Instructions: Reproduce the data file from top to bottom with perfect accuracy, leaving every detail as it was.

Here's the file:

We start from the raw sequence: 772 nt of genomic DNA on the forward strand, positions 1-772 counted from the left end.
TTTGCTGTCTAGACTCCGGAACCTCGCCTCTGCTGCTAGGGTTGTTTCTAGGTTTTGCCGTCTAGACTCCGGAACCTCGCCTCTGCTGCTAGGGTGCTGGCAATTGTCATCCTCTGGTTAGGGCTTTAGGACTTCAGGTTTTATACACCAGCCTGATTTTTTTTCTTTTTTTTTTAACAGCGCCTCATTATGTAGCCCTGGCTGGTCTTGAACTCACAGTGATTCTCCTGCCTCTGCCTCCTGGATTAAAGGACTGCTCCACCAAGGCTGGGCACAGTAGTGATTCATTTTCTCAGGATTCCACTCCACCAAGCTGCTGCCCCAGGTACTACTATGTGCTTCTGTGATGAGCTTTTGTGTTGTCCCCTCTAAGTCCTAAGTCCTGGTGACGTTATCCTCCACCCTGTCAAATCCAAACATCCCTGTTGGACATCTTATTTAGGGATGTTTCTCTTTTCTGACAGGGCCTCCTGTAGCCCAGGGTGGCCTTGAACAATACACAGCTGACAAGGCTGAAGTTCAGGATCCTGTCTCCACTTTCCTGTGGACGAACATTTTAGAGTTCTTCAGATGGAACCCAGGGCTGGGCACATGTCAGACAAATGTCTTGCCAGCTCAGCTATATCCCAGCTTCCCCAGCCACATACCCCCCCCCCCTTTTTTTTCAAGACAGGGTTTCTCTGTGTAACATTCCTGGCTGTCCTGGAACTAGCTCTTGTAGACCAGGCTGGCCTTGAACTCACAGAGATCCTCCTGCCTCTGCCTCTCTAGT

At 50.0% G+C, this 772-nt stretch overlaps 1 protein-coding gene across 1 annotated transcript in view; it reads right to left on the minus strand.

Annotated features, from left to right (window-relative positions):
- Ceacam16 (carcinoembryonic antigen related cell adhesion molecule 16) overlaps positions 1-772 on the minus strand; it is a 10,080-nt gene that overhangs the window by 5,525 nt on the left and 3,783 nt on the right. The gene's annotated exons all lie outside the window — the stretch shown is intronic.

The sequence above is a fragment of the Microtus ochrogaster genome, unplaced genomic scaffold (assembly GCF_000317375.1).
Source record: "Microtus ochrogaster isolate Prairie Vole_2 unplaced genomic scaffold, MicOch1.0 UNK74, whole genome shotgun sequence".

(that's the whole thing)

We start from the raw sequence: 772 nt of genomic DNA on the forward strand, positions 1-772 counted from the left end.
TTTGCTGTCTAGACTCCGGAACCTCGCCTCTGCTGCTAGGGTTGTTTCTAGGTTTTGCCGTCTAGACTCCGGAACCTCGCCTCTGCTGCTAGGGTGCTGGCAATTGTCATCCTCTGGTTAGGGCTTTAGGACTTCAGGTTTTATACACCAGCCTGATTTTTTTTCTTTTTTTTTTAACAGCGCCTCATTATGTAGCCCTGGCTGGTCTTGAACTCACAGTGATTCTCCTGCCTCTGCCTCCTGGATTAAAGGACTGCTCCACCAAGGCTGGGCACAGTAGTGATTCATTTTCTCAGGATTCCACTCCACCAAGCTGCTGCCCCAGGTACTACTATGTGCTTCTGTGATGAGCTTTTGTGTTGTCCCCTCTAAGTCCTAAGTCCTGGTGACGTTATCCTCCACCCTGTCAAATCCAAACATCCCTGTTGGACATCTTATTTAGGGATGTTTCTCTTTTCTGACAGGGCCTCCTGTAGCCCAGGGTGGCCTTGAACAATACACAGCTGACAAGGCTGAAGTTCAGGATCCTGTCTCCACTTTCCTGTGGACGAACATTTTAGAGTTCTTCAGATGGAACCCAGGGCTGGGCACATGTCAGACAAATGTCTTGCCAGCTCAGCTATATCCCAGCTTCCCCAGCCACATACCCCCCCCCCCTTTTTTTTCAAGACAGGGTTTCTCTGTGTAACATTCCTGGCTGTCCTGGAACTAGCTCTTGTAGACCAGGCTGGCCTTGAACTCACAGAGATCCTCCTGCCTCTGCCTCTCTAGT

At 50.0% G+C, this 772-nt stretch overlaps 1 protein-coding gene across 1 annotated transcript in view; it reads right to left on the minus strand.

Annotated features, from left to right (window-relative positions):
- Ceacam16 (carcinoembryonic antigen related cell adhesion molecule 16) overlaps positions 1-772 on the minus strand; it is a 10,080-nt gene that overhangs the window by 5,525 nt on the left and 3,783 nt on the right. The gene's annotated exons all lie outside the window — the stretch shown is intronic.

The sequence above is a fragment of the Microtus ochrogaster genome, unplaced genomic scaffold (assembly GCF_000317375.1).
Source record: "Microtus ochrogaster isolate Prairie Vole_2 unplaced genomic scaffold, MicOch1.0 UNK74, whole genome shotgun sequence".